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The sale of sick units an update         

CIRC is far behind the target approved.

From SHAMIM AHMED RIZVI
Islamabad

Oct 01 - 07, 2001

The sale of irretrievable sick unit is far behind the target set by the Corporate & Industrial Restructuring Corporation (CIRC) and approved by the then Chief Executive in March last. The CIRC was assigned the task of selling 868 such units through open public auction and complete the work within a year. It has so far been able to dispose of only 13 sick units for Rs. 215.5 million only.

In March last the Chief Executive Gen. Pervez Musharraf had approved the sale of 868 sick units through open public auctions. These units in the private sector were identified by the Corporate Industrial Restructuring Corporation (CIRC) in consultation with the concerned banks as these units closed for years, owe over Rs.107 billion to the nationalized commercial banks.

After a detailed presentation to the Chief Executive, also attended by Ministers for Finance, Industries, Privatization, apart from Governor State Bank and Secretary General Finance, the Chief Executive of CIRC, Mr. Tariq Hamid told newsmen that a priority list of 92 units has been prepared for the auction of which will start from next month. These units owe over Rs.12 billion to United Bank, Habib Bank, National Bank and NDFC. We will take six to eight units monthly in the market for sale and complete this process within this year. "We are beginning with the worst units", Mr. Tariq Hamid claimed.

He said the CIRC will take over these assets from the government owned banks and financial institutions at their book value and in return the government will issue bonds to these banks at the time of privatization of the unit or after three years of take-over, whichever is earlier. The bonds at the book value of units will have 5-year maturity period with government guarantee at a profit fixed by the federal government from time to time in accordance with State Bank rates, he said.

The Corporate and Industrial Restructuring Corporation (CIRC), during the last six months, has auctioned 13 units and fetched Rs.215.5 million. In all, it put to auction 18 units but five could not be sold. Out of the 13 units sold so far, four units belonged to Habib Bank Limited (HBL), three each to National Bank of Pakistan (NBP) and the Agricultural Development Bank of Pakistan (ADBP) and one unit was of the Industrial Development Bank of Pakistan (IDBP).

Initially, the CIRC had selected 101 cases for the process from six banks and financial institutions, namely the National Bank of Pakistan (NBP), United Bank Limited (UBL), Habib Bank Limited (HBL), Industrial Development Bank of Pakistan (IDBP), National Development Finance Corporation (NDFC) and Agriculture Development Bank of Pakistan (ADBP). The CIRC became operational after promulgation of two ordinances, in September and November last year. Under the ordinances the original borrowers are given the chance to settle their dues within 30 days or otherwise the CIRC starts executing cases through high courts.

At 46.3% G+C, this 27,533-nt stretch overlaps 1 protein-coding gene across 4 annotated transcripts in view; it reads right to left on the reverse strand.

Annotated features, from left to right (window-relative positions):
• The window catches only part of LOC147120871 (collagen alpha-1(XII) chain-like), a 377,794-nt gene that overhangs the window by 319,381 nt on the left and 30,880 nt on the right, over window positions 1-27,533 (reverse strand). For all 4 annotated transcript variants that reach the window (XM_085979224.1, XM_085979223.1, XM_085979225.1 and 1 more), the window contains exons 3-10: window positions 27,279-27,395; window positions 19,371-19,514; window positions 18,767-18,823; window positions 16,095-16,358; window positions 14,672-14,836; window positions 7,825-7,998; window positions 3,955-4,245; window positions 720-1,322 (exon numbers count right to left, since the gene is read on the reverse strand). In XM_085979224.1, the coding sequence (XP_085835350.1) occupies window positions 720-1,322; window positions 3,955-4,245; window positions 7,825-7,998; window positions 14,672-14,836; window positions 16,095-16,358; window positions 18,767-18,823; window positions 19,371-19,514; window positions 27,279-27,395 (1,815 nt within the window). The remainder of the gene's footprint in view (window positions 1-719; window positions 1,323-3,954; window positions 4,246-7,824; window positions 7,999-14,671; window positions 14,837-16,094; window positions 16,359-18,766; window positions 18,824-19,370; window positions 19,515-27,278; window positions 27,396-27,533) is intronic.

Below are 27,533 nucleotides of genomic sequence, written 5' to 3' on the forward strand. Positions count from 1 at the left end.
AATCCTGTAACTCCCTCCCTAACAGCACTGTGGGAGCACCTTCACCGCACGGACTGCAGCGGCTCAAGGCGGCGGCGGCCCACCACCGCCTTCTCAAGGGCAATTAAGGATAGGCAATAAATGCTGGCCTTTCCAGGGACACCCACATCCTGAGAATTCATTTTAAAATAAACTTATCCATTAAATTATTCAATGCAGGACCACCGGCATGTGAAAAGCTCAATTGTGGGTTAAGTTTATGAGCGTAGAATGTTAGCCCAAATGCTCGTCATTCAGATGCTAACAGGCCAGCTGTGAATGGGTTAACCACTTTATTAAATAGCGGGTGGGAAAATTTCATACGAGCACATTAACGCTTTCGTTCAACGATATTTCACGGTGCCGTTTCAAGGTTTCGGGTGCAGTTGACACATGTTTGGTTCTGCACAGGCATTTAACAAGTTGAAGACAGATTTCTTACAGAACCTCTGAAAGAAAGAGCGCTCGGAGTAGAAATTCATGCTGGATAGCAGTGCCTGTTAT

The strategy to auction the irretrievable sick industrial units having been approved by the Chief Executive was seen as a last ditch attempt by the government to solve the twin problem of sick industries and non-performing loans of the NCBs/DFIs which constantly threatened their operational liability. It appeared that the creditor banks and DFIs have not been able individually to change the management of the sick units owing sizable amounts of loans through open auction in the market. This may be due partly to the fact that the task requires concerted action by the management of the banks and that would destabilize their daily working as the number of defaulting units has been increasing rapidly in each bank. In this contest creation of a single specialized institution like the CIRC is the right step to exclusively attend to the task.

From slow pace of work assigned to CIRC it appears that not many buyers/investors both domestic and foreign are not coming forward as was initially expected. It was hoped that some overseas Pakistanis may enter the scene to buy suitable enterprises from among the sick units Additionally, foreign investors from the Middle East countries may also be interested in exploring the opportunities to make investments in relatively medium scale amounts. These expectations, however, did not prove correct.